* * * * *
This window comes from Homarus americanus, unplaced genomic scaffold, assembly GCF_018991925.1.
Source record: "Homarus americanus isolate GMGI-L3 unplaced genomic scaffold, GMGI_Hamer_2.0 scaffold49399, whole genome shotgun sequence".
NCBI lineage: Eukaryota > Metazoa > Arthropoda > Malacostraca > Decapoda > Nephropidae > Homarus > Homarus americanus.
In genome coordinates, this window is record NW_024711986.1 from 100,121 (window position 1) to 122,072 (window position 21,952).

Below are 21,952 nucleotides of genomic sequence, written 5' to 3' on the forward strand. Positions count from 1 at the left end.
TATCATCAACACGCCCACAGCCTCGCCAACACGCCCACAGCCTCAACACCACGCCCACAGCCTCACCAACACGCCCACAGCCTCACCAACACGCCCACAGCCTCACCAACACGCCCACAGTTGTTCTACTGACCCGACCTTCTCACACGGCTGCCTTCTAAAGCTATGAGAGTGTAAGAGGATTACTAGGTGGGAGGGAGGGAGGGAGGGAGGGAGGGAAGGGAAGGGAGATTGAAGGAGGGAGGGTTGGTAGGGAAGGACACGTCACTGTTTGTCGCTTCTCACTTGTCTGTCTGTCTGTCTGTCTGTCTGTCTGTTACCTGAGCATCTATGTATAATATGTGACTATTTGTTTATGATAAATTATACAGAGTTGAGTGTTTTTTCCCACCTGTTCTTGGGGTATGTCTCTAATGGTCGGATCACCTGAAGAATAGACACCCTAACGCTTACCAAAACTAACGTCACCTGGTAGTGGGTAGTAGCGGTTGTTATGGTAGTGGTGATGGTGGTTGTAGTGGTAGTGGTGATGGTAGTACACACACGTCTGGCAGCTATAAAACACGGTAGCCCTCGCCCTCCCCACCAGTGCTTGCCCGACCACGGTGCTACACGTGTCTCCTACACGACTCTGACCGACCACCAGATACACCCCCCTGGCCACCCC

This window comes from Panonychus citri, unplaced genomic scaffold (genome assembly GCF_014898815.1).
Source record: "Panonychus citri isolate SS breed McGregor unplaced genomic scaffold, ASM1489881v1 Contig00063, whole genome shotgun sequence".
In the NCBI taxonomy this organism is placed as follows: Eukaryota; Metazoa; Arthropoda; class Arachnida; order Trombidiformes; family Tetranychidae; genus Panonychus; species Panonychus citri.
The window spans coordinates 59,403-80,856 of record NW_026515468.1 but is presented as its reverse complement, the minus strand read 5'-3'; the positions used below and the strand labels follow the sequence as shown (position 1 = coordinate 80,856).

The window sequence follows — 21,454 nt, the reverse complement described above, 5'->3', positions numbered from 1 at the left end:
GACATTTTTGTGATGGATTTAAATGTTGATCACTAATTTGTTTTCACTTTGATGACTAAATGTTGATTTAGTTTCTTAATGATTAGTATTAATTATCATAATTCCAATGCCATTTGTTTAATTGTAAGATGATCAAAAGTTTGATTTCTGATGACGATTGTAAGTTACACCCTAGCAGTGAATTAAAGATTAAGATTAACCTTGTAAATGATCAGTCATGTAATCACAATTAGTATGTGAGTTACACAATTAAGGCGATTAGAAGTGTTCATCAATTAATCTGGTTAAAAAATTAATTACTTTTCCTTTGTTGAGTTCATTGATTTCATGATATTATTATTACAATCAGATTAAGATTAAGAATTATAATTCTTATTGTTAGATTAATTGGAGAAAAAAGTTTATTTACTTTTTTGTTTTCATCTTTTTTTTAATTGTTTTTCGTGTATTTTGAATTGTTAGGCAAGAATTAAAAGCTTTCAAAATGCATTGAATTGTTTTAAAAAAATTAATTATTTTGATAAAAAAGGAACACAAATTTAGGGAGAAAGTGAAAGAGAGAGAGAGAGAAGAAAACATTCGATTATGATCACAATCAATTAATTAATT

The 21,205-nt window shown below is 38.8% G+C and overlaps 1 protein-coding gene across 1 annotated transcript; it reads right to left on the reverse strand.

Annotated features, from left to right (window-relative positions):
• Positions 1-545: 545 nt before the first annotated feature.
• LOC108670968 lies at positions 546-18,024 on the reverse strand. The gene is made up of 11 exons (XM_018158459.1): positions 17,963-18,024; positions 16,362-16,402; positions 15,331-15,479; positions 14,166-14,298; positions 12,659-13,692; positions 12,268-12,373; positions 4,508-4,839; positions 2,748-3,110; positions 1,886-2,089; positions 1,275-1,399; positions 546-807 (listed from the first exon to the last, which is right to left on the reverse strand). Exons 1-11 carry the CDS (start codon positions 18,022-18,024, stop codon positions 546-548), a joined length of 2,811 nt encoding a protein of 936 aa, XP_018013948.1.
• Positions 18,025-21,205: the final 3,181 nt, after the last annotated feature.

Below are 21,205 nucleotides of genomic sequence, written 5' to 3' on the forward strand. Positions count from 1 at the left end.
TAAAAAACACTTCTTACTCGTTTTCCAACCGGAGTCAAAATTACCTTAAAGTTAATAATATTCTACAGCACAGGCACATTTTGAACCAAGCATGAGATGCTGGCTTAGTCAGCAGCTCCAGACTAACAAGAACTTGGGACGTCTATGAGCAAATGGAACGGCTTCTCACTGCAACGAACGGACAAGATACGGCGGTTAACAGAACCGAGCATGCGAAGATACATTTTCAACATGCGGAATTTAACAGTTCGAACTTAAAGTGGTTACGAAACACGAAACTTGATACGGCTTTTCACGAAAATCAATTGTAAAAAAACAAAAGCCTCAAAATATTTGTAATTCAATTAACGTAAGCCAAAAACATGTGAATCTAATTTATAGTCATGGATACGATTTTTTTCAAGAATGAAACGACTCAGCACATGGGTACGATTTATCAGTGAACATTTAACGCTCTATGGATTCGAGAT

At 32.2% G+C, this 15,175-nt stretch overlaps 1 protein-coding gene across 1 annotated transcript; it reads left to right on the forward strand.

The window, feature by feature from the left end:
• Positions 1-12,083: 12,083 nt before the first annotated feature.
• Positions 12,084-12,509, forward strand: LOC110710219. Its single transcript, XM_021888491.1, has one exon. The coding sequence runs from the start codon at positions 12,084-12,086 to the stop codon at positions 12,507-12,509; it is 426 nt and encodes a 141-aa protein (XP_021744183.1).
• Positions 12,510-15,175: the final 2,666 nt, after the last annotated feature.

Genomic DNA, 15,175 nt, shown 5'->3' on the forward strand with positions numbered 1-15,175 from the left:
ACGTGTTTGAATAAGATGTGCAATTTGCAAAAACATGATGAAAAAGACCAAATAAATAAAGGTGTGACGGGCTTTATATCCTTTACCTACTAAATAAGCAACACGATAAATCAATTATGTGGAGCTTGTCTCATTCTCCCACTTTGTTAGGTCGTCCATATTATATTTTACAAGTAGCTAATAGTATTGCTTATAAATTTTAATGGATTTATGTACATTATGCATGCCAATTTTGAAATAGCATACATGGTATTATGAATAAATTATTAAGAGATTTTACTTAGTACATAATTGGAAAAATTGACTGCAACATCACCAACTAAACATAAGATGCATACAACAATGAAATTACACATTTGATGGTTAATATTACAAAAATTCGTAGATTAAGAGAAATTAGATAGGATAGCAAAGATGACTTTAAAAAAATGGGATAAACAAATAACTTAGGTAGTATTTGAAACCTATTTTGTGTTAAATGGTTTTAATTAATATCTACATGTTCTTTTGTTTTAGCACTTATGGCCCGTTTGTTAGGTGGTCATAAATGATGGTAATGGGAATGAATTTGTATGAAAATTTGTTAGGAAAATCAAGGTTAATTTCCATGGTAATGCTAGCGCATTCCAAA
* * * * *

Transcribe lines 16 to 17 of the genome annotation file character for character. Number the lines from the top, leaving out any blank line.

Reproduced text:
• LOC108670968 lies at positions 546-18,024 on the reverse strand. The gene is made up of 11 exons (XM_018158459.1): positions 17,963-18,024; positions 16,362-16,402; positions 15,331-15,479; positions 14,166-14,298; positions 12,659-13,692; positions 12,268-12,373; positions 4,508-4,839; positions 2,748-3,110; positions 1,886-2,089; positions 1,275-1,399; positions 546-807 (listed from the first exon to the last, which is right to left on the reverse strand). Exons 1-11 carry the CDS (start codon positions 18,022-18,024, stop codon positions 546-548), a joined length of 2,811 nt encoding a protein of 936 aa, XP_018013948.1.
• Positions 18,025-21,205: the final 3,181 nt, after the last annotated feature.